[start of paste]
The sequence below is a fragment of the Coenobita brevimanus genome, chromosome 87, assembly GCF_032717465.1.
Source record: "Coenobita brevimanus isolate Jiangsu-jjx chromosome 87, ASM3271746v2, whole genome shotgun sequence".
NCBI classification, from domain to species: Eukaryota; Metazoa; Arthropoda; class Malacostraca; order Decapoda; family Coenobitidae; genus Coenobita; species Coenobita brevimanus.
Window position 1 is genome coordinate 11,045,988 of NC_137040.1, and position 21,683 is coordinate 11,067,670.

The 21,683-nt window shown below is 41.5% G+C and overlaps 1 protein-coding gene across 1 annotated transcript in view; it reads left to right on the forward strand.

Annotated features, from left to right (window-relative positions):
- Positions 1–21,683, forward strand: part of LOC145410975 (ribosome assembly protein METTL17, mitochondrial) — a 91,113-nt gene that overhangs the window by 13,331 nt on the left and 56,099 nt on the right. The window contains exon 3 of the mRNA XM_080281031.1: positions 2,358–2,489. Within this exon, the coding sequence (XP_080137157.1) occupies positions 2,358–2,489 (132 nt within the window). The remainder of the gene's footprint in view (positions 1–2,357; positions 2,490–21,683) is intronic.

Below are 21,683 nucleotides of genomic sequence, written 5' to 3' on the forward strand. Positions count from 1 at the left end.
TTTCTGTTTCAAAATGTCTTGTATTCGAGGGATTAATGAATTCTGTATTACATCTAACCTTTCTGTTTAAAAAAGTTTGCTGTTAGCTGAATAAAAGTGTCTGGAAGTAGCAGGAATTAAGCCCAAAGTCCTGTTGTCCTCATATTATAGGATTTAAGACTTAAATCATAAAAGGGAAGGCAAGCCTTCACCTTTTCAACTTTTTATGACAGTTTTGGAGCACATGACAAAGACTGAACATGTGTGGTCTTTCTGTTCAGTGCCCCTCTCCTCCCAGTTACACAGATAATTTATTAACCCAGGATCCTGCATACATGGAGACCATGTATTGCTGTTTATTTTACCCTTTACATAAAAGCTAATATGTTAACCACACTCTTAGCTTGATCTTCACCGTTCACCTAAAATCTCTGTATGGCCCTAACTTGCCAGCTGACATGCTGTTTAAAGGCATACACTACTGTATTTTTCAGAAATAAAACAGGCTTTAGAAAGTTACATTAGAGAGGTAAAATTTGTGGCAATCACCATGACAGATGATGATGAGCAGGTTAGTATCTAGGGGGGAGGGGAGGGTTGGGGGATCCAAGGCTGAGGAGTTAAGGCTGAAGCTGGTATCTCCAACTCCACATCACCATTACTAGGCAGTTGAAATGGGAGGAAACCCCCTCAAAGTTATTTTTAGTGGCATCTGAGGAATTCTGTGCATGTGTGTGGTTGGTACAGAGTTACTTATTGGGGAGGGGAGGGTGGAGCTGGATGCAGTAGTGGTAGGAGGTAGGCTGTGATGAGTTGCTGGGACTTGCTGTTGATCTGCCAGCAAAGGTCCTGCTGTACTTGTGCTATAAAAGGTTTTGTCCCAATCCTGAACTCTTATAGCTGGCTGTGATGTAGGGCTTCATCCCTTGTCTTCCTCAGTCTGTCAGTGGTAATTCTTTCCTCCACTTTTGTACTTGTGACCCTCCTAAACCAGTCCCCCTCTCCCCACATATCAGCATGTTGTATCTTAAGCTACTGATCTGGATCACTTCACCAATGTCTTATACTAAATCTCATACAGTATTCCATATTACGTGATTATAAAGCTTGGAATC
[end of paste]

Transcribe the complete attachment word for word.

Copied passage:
The sequence below is a fragment of the Coenobita brevimanus genome, chromosome 87, assembly GCF_032717465.1.
Source record: "Coenobita brevimanus isolate Jiangsu-jjx chromosome 87, ASM3271746v2, whole genome shotgun sequence".
NCBI classification, from domain to species: Eukaryota; Metazoa; Arthropoda; class Malacostraca; order Decapoda; family Coenobitidae; genus Coenobita; species Coenobita brevimanus.
Window position 1 is genome coordinate 11,045,988 of NC_137040.1, and position 21,683 is coordinate 11,067,670.

The 21,683-nt window shown below is 41.5% G+C and overlaps 1 protein-coding gene across 1 annotated transcript in view; it reads left to right on the forward strand.

Annotated features, from left to right (window-relative positions):
- Positions 1–21,683, forward strand: part of LOC145410975 (ribosome assembly protein METTL17, mitochondrial) — a 91,113-nt gene that overhangs the window by 13,331 nt on the left and 56,099 nt on the right. The window contains exon 3 of the mRNA XM_080281031.1: positions 2,358–2,489. Within this exon, the coding sequence (XP_080137157.1) occupies positions 2,358–2,489 (132 nt within the window). The remainder of the gene's footprint in view (positions 1–2,357; positions 2,490–21,683) is intronic.

Below are 21,683 nucleotides of genomic sequence, written 5' to 3' on the forward strand. Positions count from 1 at the left end.
TTTCTGTTTCAAAATGTCTTGTATTCGAGGGATTAATGAATTCTGTATTACATCTAACCTTTCTGTTTAAAAAAGTTTGCTGTTAGCTGAATAAAAGTGTCTGGAAGTAGCAGGAATTAAGCCCAAAGTCCTGTTGTCCTCATATTATAGGATTTAAGACTTAAATCATAAAAGGGAAGGCAAGCCTTCACCTTTTCAACTTTTTATGACAGTTTTGGAGCACATGACAAAGACTGAACATGTGTGGTCTTTCTGTTCAGTGCCCCTCTCCTCCCAGTTACACAGATAATTTATTAACCCAGGATCCTGCATACATGGAGACCATGTATTGCTGTTTATTTTACCCTTTACATAAAAGCTAATATGTTAACCACACTCTTAGCTTGATCTTCACCGTTCACCTAAAATCTCTGTATGGCCCTAACTTGCCAGCTGACATGCTGTTTAAAGGCATACACTACTGTATTTTTCAGAAATAAAACAGGCTTTAGAAAGTTACATTAGAGAGGTAAAATTTGTGGCAATCACCATGACAGATGATGATGAGCAGGTTAGTATCTAGGGGGGAGGGGAGGGTTGGGGGATCCAAGGCTGAGGAGTTAAGGCTGAAGCTGGTATCTCCAACTCCACATCACCATTACTAGGCAGTTGAAATGGGAGGAAACCCCCTCAAAGTTATTTTTAGTGGCATCTGAGGAATTCTGTGCATGTGTGTGGTTGGTACAGAGTTACTTATTGGGGAGGGGAGGGTGGAGCTGGATGCAGTAGTGGTAGGAGGTAGGCTGTGATGAGTTGCTGGGACTTGCTGTTGATCTGCCAGCAAAGGTCCTGCTGTACTTGTGCTATAAAAGGTTTTGTCCCAATCCTGAACTCTTATAGCTGGCTGTGATGTAGGGCTTCATCCCTTGTCTTCCTCAGTCTGTCAGTGGTAATTCTTTCCTCCACTTTTGTACTTGTGACCCTCCTAAACCAGTCCCCCTCTCCCCACATATCAGCATGTTGTATCTTAAGCTACTGATCTGGATCACTTCACCAATGTCTTATACTAAATCTCATACAGTATTCCATATTACGTGATTATAAAGCTTGGAATC